Posted by boston.com December 5, 2013 12:10 PM
By Rachel Vazquez, Globe Correspondent
In the technological age we live in today, it is no surprise that 33 percent of Americans own either an e-book or a tablet, according to the Pew Research Center. Nearly everything in our world has turned digital. There are children out there today who will live life never knowing what it’s like without a computer. Someday soon our children may never even read from a leather-bound book, again, let alone a primitive edition. And although a book may no longer be appreciated for its literary value alone, we cannot deny the true object of art that it is. The annual Boston International Antiquarian Book Fair reminds us of the innate aesthetic importance that a book has.
Hosted by the Antiquarian Booksellers’ Association of America, Boston celebrated 37 years of its antiquarian community at Hynes Convention Center Nov. 15-17, 2013. The Book Fair has grown tremendously over the years and is no longer a gathering for merely the Brits and the Americans, but really a congregation of all antiquarians, according to Betty Fulton, who has been the fair’s producer for the last 25 years. Book dealers across the globe travel here, most of them annually, to market and mingle among their community, and those exploring it.
“One of the goals that we have for the fair is to really expand the audience to the younger generation so that they can start to realize the appeal of real books as opposed to digital books,” said Fulton.
Fulton admits people may not understand exactly what a book fair is until they get into the door, so Fulton and her team promoted an exclusive student discount online and through university publications, which admitted entrance at no cost. ABAA closed out the weekend at Boston’s fair with a solid student turnout, and what Fulton said she expected: satisfied dealers and antiquarian attendees.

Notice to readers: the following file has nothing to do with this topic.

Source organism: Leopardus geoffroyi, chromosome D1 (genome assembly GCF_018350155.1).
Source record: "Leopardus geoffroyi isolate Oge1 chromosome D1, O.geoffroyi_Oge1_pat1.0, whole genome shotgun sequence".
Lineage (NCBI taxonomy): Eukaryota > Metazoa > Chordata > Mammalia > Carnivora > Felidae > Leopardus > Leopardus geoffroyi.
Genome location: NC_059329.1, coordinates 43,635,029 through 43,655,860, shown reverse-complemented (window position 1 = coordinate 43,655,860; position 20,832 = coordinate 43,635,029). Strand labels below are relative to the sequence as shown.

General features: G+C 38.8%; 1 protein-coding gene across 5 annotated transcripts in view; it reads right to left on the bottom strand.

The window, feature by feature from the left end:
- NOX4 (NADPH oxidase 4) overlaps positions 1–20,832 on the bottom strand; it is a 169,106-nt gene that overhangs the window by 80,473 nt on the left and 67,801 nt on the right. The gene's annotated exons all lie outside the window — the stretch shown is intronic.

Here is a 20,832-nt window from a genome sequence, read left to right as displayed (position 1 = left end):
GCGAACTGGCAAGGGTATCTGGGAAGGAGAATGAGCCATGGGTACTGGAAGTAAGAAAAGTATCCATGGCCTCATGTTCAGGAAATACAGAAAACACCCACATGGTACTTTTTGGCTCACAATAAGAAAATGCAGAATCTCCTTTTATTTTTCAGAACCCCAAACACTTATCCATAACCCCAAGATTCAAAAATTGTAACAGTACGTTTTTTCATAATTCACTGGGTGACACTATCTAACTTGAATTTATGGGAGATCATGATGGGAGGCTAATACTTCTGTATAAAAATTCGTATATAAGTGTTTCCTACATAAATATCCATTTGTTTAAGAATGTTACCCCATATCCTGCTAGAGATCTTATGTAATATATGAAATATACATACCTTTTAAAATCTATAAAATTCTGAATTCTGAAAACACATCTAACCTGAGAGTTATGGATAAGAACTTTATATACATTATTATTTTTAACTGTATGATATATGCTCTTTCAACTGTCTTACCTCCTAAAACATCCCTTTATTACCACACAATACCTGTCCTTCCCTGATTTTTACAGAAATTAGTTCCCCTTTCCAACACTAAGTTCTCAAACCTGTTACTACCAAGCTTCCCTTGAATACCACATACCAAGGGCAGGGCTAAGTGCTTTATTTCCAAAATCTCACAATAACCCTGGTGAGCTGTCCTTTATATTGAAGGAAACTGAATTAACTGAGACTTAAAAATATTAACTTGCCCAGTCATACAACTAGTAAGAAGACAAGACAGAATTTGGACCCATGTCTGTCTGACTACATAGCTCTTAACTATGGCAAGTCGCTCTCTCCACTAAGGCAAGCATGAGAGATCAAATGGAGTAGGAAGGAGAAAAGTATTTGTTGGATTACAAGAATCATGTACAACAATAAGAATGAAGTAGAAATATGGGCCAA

Aligned in five aisles of 24 booths, polyester curtains, which matched the dated “ICEE” blue-colored carpet, separated all 120-book dealers in a seemingly vast and fluorescently-lit conference room. Individual dealers filled its’ micro-sized storefront in the shape of a booth with an array of antiquarian inventory. An antiquarian book is valued as a unique physical object, rather than for the content inside. As stated on the fair’s website, “the value may derive from the edition, the quality of the printing, binding, or illustrations, the provenance, etc.” Dealers said that they see the weekend not only as a means to make a profit, but also as an ample opportunity for the antiquarian community to come together.
The book trade has significantly changed over the last ten years due to the Internet, according James Hallgate of Lucius Books in the United Kingdom. He said the majority of his business is done online or over the phone, although his book store still stands.
“It’s actually nice to meet people in the flesh and introduce ourselves to other people,” said Hallgate.
Hallgate and his wife have been attending Boston’s fair for the last 12 years. He said he got the bug as a kid from his father who collected novels. However, it was a visual thing that sparked Hallgate’s interest, as he was merely attracted to the dust jacket artwork of books. Hallgate said, for him it’s the thrill of the chase, however, the antiquarian community is full of all sorts of individuals whom also appreciate many different aspects of an antiquarian book.
“You can get quite a good idea of people by what they collect and what they buy,” Hallgate said, “some people really come alive when they talk about the subjects they’re interested in.” He said he appreciates learning from the collectors just as much as he loves hunting down the books to sell. “I can spend ten years looking for something and the minute I find it I’m kind of satisfied, I’m done,” said Hallgate. “I want to find a home for it so I can find something else.”
Currently, Hallgate has been seeking an owner to claim one of his most prized possessions: a very rare copy of the classic fantasy novel, “The Lion, the Witch, and the Wardrobe,” which he has held onto for the past 18 months. Not only is Hallgate’s copy a first edition, and not only was it signed by the author, C.S. Lewis, but Lewis actually signed it for Pauline Baynes, the illustrator of the book.
So how much does an antiquarian book reigning from the author to the artist run for, you may ask? As Fulton said, it’s a “sticker shock for the uninitiated,” otherwise known as $56,000. So although college-aged students can’t afford to actively participate in the antiquarian community, there is still room for the appreciation of art, and Fulton encourages the younger generation’s involvement for years to come at the Boston International Antiquarian Book Fair.
This article is being published under an arrangement between the Boston Globe and the Boston University News Service.